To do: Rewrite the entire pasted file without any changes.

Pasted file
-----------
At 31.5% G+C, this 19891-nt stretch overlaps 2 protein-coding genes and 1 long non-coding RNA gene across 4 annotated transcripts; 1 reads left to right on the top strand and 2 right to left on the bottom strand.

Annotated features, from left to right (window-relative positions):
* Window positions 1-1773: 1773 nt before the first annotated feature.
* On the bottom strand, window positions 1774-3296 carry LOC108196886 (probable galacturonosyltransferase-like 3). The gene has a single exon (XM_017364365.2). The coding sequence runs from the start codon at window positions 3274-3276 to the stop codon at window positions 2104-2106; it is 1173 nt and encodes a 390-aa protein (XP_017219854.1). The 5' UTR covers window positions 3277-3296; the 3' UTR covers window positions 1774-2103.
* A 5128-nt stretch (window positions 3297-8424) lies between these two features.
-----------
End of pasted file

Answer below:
At 31.5% G+C, this 19891-nt stretch overlaps 2 protein-coding genes and 1 long non-coding RNA gene across 4 annotated transcripts; 1 reads left to right on the top strand and 2 right to left on the bottom strand.

Annotated features, from left to right (window-relative positions):
* Window positions 1-1773: 1773 nt before the first annotated feature.
* On the bottom strand, window positions 1774-3296 carry LOC108196886 (probable galacturonosyltransferase-like 3). The gene has a single exon (XM_017364365.2). The coding sequence runs from the start codon at window positions 3274-3276 to the stop codon at window positions 2104-2106; it is 1173 nt and encodes a 390-aa protein (XP_017219854.1). The 5' UTR covers window positions 3277-3296; the 3' UTR covers window positions 1774-2103.
* A 5128-nt stretch (window positions 3297-8424) lies between these two features.